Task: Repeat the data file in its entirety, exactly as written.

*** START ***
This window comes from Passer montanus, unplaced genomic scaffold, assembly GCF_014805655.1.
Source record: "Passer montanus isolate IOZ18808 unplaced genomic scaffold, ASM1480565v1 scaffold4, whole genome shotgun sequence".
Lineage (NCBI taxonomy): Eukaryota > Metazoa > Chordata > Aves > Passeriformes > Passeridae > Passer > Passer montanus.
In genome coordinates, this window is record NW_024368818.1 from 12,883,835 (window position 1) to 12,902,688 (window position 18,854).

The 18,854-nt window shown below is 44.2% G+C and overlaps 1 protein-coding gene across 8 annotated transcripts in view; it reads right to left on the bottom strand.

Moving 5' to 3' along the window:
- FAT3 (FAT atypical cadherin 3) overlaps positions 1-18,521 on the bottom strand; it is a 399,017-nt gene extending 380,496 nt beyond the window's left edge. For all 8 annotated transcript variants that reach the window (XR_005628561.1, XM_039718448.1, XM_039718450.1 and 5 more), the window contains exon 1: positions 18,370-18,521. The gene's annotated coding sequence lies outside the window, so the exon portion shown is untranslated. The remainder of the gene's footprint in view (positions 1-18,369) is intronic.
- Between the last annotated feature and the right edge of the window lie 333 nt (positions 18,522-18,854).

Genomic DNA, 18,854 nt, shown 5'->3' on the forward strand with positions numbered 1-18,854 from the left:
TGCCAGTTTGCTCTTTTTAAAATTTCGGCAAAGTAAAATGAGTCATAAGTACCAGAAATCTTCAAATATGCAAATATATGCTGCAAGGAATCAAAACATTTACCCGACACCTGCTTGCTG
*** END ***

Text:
This window comes from Passer montanus, unplaced genomic scaffold, assembly GCF_014805655.1.
Source record: "Passer montanus isolate IOZ18808 unplaced genomic scaffold, ASM1480565v1 scaffold4, whole genome shotgun sequence".
Lineage (NCBI taxonomy): Eukaryota > Metazoa > Chordata > Aves > Passeriformes > Passeridae > Passer > Passer montanus.
In genome coordinates, this window is record NW_024368818.1 from 12,883,835 (window position 1) to 12,902,688 (window position 18,854).

The 18,854-nt window shown below is 44.2% G+C and overlaps 1 protein-coding gene across 8 annotated transcripts in view; it reads right to left on the bottom strand.

Moving 5' to 3' along the window:
- FAT3 (FAT atypical cadherin 3) overlaps positions 1-18,521 on the bottom strand; it is a 399,017-nt gene extending 380,496 nt beyond the window's left edge. For all 8 annotated transcript variants that reach the window (XR_005628561.1, XM_039718448.1, XM_039718450.1 and 5 more), the window contains exon 1: positions 18,370-18,521. The gene's annotated coding sequence lies outside the window, so the exon portion shown is untranslated. The remainder of the gene's footprint in view (positions 1-18,369) is intronic.
- Between the last annotated feature and the right edge of the window lie 333 nt (positions 18,522-18,854).

Genomic DNA, 18,854 nt, shown 5'->3' on the forward strand with positions numbered 1-18,854 from the left:
TGCCAGTTTGCTCTTTTTAAAATTTCGGCAAAGTAAAATGAGTCATAAGTACCAGAAATCTTCAAATATGCAAATATATGCTGCAAGGAATCAAAACATTTACCCGACACCTGCTTGCTG